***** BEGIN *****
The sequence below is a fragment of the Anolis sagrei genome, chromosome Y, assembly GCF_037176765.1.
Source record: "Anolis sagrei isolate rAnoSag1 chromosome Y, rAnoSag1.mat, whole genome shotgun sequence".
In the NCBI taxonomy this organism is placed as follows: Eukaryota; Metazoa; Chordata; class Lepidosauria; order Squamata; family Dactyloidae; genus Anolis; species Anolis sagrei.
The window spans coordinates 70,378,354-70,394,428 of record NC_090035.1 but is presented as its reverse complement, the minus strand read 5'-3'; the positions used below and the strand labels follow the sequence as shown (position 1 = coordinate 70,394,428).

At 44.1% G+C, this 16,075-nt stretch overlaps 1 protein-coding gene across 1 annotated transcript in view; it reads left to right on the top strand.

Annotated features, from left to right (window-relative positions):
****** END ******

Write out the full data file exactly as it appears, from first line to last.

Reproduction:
The sequence below is a fragment of the Anolis sagrei genome, chromosome Y, assembly GCF_037176765.1.
Source record: "Anolis sagrei isolate rAnoSag1 chromosome Y, rAnoSag1.mat, whole genome shotgun sequence".
In the NCBI taxonomy this organism is placed as follows: Eukaryota; Metazoa; Chordata; class Lepidosauria; order Squamata; family Dactyloidae; genus Anolis; species Anolis sagrei.
The window spans coordinates 70,378,354-70,394,428 of record NC_090035.1 but is presented as its reverse complement, the minus strand read 5'-3'; the positions used below and the strand labels follow the sequence as shown (position 1 = coordinate 70,394,428).

At 44.1% G+C, this 16,075-nt stretch overlaps 1 protein-coding gene across 1 annotated transcript in view; it reads left to right on the top strand.

Annotated features, from left to right (window-relative positions):